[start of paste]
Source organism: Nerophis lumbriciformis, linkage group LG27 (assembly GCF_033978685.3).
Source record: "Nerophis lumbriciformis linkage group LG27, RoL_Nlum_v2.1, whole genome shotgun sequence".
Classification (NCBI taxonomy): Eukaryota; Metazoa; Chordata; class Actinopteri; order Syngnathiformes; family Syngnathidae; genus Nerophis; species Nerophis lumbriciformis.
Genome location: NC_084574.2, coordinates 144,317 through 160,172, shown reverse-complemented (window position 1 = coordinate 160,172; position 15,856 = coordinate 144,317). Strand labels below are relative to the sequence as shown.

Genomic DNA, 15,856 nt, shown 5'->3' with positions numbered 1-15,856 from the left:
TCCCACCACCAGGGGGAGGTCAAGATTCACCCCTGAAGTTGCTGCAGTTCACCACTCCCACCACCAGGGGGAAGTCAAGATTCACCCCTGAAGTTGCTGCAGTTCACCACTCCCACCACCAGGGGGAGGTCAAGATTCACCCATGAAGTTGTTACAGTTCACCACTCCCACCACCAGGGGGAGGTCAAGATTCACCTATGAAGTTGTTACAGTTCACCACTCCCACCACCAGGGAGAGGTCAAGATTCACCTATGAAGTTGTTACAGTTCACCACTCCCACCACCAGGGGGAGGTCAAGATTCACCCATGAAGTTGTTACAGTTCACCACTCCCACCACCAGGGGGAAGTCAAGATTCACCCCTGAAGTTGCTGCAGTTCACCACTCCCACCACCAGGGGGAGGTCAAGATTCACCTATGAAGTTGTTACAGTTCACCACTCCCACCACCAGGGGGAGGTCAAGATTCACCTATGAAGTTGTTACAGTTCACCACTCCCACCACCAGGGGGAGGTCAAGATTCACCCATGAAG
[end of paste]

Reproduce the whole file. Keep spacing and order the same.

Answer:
Source organism: Nerophis lumbriciformis, linkage group LG27 (assembly GCF_033978685.3).
Source record: "Nerophis lumbriciformis linkage group LG27, RoL_Nlum_v2.1, whole genome shotgun sequence".
Classification (NCBI taxonomy): Eukaryota; Metazoa; Chordata; class Actinopteri; order Syngnathiformes; family Syngnathidae; genus Nerophis; species Nerophis lumbriciformis.
Genome location: NC_084574.2, coordinates 144,317 through 160,172, shown reverse-complemented (window position 1 = coordinate 160,172; position 15,856 = coordinate 144,317). Strand labels below are relative to the sequence as shown.

Genomic DNA, 15,856 nt, shown 5'->3' with positions numbered 1-15,856 from the left:
TCCCACCACCAGGGGGAGGTCAAGATTCACCCCTGAAGTTGCTGCAGTTCACCACTCCCACCACCAGGGGGAAGTCAAGATTCACCCCTGAAGTTGCTGCAGTTCACCACTCCCACCACCAGGGGGAGGTCAAGATTCACCCATGAAGTTGTTACAGTTCACCACTCCCACCACCAGGGGGAGGTCAAGATTCACCTATGAAGTTGTTACAGTTCACCACTCCCACCACCAGGGAGAGGTCAAGATTCACCTATGAAGTTGTTACAGTTCACCACTCCCACCACCAGGGGGAGGTCAAGATTCACCCATGAAGTTGTTACAGTTCACCACTCCCACCACCAGGGGGAAGTCAAGATTCACCCCTGAAGTTGCTGCAGTTCACCACTCCCACCACCAGGGGGAGGTCAAGATTCACCTATGAAGTTGTTACAGTTCACCACTCCCACCACCAGGGGGAGGTCAAGATTCACCTATGAAGTTGTTACAGTTCACCACTCCCACCACCAGGGGGAGGTCAAGATTCACCCATGAAG